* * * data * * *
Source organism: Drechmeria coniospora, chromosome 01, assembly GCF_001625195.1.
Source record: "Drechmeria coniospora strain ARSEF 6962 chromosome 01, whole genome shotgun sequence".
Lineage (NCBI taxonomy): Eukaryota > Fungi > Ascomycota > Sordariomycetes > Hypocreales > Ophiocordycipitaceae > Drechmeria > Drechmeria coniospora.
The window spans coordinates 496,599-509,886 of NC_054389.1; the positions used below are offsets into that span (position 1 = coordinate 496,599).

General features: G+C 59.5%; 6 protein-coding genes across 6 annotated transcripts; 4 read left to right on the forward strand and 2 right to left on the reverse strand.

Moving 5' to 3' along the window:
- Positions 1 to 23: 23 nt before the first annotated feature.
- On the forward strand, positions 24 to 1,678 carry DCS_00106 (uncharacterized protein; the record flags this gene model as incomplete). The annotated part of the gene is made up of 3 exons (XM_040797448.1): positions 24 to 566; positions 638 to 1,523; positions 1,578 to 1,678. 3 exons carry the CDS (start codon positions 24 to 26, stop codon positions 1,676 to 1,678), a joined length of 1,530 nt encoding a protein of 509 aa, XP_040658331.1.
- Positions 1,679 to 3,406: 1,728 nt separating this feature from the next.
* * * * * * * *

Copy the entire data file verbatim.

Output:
Source organism: Drechmeria coniospora, chromosome 01, assembly GCF_001625195.1.
Source record: "Drechmeria coniospora strain ARSEF 6962 chromosome 01, whole genome shotgun sequence".
Lineage (NCBI taxonomy): Eukaryota > Fungi > Ascomycota > Sordariomycetes > Hypocreales > Ophiocordycipitaceae > Drechmeria > Drechmeria coniospora.
The window spans coordinates 496,599-509,886 of NC_054389.1; the positions used below are offsets into that span (position 1 = coordinate 496,599).

General features: G+C 59.5%; 6 protein-coding genes across 6 annotated transcripts; 4 read left to right on the forward strand and 2 right to left on the reverse strand.

Moving 5' to 3' along the window:
- Positions 1 to 23: 23 nt before the first annotated feature.
- On the forward strand, positions 24 to 1,678 carry DCS_00106 (uncharacterized protein; the record flags this gene model as incomplete). The annotated part of the gene is made up of 3 exons (XM_040797448.1): positions 24 to 566; positions 638 to 1,523; positions 1,578 to 1,678. 3 exons carry the CDS (start codon positions 24 to 26, stop codon positions 1,676 to 1,678), a joined length of 1,530 nt encoding a protein of 509 aa, XP_040658331.1.
- Positions 1,679 to 3,406: 1,728 nt separating this feature from the next.